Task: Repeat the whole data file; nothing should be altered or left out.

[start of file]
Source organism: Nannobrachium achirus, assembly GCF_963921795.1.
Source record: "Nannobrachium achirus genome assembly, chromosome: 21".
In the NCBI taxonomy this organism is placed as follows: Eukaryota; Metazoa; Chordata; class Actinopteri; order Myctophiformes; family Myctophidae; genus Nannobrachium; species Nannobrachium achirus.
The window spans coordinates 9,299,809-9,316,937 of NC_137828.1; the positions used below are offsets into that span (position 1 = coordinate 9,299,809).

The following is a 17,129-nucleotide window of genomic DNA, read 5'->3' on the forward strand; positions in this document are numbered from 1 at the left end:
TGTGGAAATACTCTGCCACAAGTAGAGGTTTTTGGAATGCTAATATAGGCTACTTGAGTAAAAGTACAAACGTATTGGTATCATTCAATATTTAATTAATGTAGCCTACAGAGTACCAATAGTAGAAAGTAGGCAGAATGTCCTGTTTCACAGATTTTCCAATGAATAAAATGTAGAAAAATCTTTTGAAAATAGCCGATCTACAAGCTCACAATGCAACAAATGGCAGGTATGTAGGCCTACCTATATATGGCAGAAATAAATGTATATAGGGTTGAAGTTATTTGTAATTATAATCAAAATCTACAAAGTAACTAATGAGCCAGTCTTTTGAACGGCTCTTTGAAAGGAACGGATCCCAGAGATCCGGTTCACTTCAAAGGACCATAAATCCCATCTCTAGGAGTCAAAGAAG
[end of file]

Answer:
Source organism: Nannobrachium achirus, assembly GCF_963921795.1.
Source record: "Nannobrachium achirus genome assembly, chromosome: 21".
In the NCBI taxonomy this organism is placed as follows: Eukaryota; Metazoa; Chordata; class Actinopteri; order Myctophiformes; family Myctophidae; genus Nannobrachium; species Nannobrachium achirus.
The window spans coordinates 9,299,809-9,316,937 of NC_137828.1; the positions used below are offsets into that span (position 1 = coordinate 9,299,809).

The following is a 17,129-nucleotide window of genomic DNA, read 5'->3' on the forward strand; positions in this document are numbered from 1 at the left end:
TGTGGAAATACTCTGCCACAAGTAGAGGTTTTTGGAATGCTAATATAGGCTACTTGAGTAAAAGTACAAACGTATTGGTATCATTCAATATTTAATTAATGTAGCCTACAGAGTACCAATAGTAGAAAGTAGGCAGAATGTCCTGTTTCACAGATTTTCCAATGAATAAAATGTAGAAAAATCTTTTGAAAATAGCCGATCTACAAGCTCACAATGCAACAAATGGCAGGTATGTAGGCCTACCTATATATGGCAGAAATAAATGTATATAGGGTTGAAGTTATTTGTAATTATAATCAAAATCTACAAAGTAACTAATGAGCCAGTCTTTTGAACGGCTCTTTGAAAGGAACGGATCCCAGAGATCCGGTTCACTTCAAAGGACCATAAATCCCATCTCTAGGAGTCAAAGAAG